Empathy has often been viewed as a “soft skill,” a way for leaders to humanize themselves in the eyes of employees. But to relegate empathy to the realm of armchair psychology for business is doing your organization a disservice, because when utilized correctly, it plays a crucial role.
Empathy – the ability to understand another person within their frame of reference – better enables communication, trust building, influence, and conflict resolution. In more strenuous times (like a pandemic), empathy can help organizations better manage the stress and fear that accompany uncertainty. It’s a practice that has applications in every corner of an organization – from the C-suite to frontline employees.
Much of the work we do at Think Up involves empathy, whether it’s helping organizations develop people-centered cultural initiatives or creating training that enables frontline employees to have more meaningful relationships with customers. That’s because fostering empathy supports employee engagement, which positively impacts both the human and business arms of your organization, whether it’s team collaboration, DEI programs, productivity, innovation, customer satisfaction and loyalty, or the bottom line. Disengaged employees, on the other hand, cost U.S. companies up to $550 billion a year (ouch!), according to a report by The Engagement Institute.
While it’s impossible for leaders to empathize with every single employee, there are ways to foster empathy throughout an organization. Here are a few thoughts on what we’ve seen work when it comes to leaders promoting empathy.
Approach Your Mission from a Human Angle: People need a mission they can get behind that is larger and more meaningful than the business function they serve. It is what matters to your organization at a human level, not just a commercial one. For one of our clients, an IT company, that human-centered mission is about removing IT-related stress from customers’ lives so they can stay productive.
Check In: How can you orchestrate meaningful conversations across a company? A simple way to make that happen is through check-ins (coffee anyone?). Encourage leaders and managers at all levels to make time to connect personally with team members. The intent should be to create a comfortable and safe environment for sharing wins, losses, ideas, and concerns; listen acutely for the spoken and unspoken; and adopt an appreciation for the perspectives of others.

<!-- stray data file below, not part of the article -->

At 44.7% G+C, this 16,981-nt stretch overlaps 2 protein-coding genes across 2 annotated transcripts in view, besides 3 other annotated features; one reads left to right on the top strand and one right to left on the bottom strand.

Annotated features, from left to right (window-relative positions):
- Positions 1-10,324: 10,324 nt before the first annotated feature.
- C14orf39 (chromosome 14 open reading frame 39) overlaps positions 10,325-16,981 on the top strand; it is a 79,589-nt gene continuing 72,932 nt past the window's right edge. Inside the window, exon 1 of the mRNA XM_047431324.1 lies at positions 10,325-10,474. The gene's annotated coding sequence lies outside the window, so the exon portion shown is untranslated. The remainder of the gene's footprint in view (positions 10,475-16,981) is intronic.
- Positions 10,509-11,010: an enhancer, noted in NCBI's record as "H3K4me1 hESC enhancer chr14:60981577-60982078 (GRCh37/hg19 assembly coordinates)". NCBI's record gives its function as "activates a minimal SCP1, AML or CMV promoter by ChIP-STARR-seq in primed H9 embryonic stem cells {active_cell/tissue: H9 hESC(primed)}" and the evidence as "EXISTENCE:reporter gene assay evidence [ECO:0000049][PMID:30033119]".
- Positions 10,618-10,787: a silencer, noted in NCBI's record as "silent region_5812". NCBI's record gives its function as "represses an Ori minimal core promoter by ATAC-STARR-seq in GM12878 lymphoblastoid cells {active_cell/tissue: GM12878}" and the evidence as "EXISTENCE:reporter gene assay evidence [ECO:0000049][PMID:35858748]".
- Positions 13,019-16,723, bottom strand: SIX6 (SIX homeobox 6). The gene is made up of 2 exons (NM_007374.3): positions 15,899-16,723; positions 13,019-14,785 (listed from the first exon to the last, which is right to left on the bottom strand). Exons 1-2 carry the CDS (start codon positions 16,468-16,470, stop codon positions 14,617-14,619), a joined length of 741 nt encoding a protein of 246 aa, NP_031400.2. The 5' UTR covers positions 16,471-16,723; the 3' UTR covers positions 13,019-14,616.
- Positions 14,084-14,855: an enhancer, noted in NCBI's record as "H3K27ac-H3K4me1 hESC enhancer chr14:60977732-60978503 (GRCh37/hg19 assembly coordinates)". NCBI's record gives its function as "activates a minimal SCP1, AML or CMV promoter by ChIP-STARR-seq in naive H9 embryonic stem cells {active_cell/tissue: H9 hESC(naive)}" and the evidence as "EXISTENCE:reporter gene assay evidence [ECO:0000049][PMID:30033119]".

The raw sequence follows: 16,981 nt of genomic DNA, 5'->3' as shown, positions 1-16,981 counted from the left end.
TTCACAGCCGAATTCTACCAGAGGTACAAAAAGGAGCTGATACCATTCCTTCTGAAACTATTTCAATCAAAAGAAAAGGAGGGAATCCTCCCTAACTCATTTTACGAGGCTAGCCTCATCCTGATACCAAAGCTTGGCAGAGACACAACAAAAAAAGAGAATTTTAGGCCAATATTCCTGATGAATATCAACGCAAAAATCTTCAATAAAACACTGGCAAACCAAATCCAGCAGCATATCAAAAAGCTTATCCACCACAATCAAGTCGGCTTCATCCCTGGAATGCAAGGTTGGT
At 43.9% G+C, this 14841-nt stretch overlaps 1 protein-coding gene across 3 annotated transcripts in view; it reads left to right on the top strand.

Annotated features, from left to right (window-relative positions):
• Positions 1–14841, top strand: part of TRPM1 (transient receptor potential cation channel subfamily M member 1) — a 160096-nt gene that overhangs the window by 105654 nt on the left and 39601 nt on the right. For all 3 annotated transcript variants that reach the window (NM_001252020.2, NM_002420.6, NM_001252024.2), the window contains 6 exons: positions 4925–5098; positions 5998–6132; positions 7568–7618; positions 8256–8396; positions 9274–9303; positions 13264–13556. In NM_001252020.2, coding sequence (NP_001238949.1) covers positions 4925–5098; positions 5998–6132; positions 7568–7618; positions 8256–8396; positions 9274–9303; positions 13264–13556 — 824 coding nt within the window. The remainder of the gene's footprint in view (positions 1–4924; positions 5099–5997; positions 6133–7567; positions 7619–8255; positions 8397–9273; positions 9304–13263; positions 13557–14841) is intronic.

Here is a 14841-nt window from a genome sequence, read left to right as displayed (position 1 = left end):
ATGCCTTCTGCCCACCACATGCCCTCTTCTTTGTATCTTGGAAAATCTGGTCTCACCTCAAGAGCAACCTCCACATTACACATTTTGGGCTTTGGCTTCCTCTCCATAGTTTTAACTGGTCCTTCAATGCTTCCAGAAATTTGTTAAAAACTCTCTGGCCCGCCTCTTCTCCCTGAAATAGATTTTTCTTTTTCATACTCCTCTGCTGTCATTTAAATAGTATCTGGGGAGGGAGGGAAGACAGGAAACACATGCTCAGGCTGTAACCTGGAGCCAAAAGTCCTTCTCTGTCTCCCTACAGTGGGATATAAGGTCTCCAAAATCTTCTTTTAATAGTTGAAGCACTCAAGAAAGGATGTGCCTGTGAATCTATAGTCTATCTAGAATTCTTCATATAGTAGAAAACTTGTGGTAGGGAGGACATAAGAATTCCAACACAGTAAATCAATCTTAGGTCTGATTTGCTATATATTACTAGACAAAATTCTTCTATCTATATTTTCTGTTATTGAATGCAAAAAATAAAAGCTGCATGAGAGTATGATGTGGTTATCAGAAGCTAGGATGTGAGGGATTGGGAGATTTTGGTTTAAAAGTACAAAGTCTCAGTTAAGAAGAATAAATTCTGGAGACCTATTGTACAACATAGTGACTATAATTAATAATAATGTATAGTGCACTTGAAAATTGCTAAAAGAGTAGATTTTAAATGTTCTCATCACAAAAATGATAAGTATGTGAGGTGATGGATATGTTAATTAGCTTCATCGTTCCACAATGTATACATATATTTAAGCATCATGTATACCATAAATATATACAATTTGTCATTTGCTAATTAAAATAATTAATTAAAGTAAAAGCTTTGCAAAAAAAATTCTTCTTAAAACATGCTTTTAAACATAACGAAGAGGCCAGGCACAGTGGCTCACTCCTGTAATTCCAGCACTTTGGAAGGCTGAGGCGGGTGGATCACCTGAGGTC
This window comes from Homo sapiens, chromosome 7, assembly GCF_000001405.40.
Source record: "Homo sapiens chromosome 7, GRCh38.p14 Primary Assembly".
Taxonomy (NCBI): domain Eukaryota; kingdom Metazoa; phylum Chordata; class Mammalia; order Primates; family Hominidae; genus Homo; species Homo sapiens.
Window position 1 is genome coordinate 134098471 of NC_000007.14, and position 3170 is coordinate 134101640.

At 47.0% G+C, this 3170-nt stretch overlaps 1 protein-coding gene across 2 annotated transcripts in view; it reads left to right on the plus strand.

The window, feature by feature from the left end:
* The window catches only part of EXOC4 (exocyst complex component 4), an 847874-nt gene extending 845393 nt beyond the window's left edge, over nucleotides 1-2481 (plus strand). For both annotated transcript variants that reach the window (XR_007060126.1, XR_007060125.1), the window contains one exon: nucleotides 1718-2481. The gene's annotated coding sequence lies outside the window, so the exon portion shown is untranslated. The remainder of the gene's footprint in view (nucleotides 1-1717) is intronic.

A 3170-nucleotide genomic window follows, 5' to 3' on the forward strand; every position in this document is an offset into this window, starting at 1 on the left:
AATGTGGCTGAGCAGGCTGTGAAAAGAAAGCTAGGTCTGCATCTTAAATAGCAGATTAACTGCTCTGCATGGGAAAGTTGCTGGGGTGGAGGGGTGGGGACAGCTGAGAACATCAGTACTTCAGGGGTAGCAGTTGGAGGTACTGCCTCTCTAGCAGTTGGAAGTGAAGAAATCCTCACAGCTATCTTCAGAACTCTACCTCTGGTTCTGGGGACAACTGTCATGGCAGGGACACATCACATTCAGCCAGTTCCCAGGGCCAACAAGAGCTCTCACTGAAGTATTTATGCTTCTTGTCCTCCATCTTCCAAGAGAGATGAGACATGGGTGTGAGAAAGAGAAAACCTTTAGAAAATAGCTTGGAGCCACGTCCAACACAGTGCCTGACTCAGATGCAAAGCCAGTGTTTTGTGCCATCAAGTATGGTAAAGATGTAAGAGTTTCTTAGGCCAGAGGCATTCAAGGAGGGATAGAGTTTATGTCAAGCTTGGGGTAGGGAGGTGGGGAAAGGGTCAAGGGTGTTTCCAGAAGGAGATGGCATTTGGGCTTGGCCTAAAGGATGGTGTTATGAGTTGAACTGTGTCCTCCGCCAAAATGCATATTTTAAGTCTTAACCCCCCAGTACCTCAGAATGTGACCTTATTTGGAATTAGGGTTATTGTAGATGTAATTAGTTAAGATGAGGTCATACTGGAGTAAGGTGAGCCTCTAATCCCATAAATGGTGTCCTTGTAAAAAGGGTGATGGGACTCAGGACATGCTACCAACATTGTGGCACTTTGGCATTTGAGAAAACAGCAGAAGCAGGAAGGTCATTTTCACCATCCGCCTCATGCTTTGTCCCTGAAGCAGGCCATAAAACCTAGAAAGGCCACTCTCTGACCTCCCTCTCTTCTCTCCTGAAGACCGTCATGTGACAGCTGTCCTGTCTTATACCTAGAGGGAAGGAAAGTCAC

Exemplify Wellbeing: Employees who are given the time to care for their emotional, mental, and physical wellbeing perform better and have the necessary energy reservoirs to care for others in your organization. When leaders block time for self-care, they send a message to everyone that they too have permission to make themselves a priority and care about their wellbeing.
Encourage Connection & Belonging: People thrive when they feel a sense of inclusion and belonging in the workplace. Creating opportunities for people to interact, whether through happy hours, a book club, employee resource groups, etc., not only fuels connectedness, but allows for the cross pollination of experiences, perspectives, and ideas that fuel…you guessed it… empathy!
While empathy is important at all times, it’s especially powerful when your organization is reeling from stress, uncertainty, fear, and anger. For leaders, the COVID-19 crisis presents an enormous challenge, but it also offers up an equally enormous opportunity. You can change the way your organization experiences hardship by leading with more empathy and promoting it at all levels.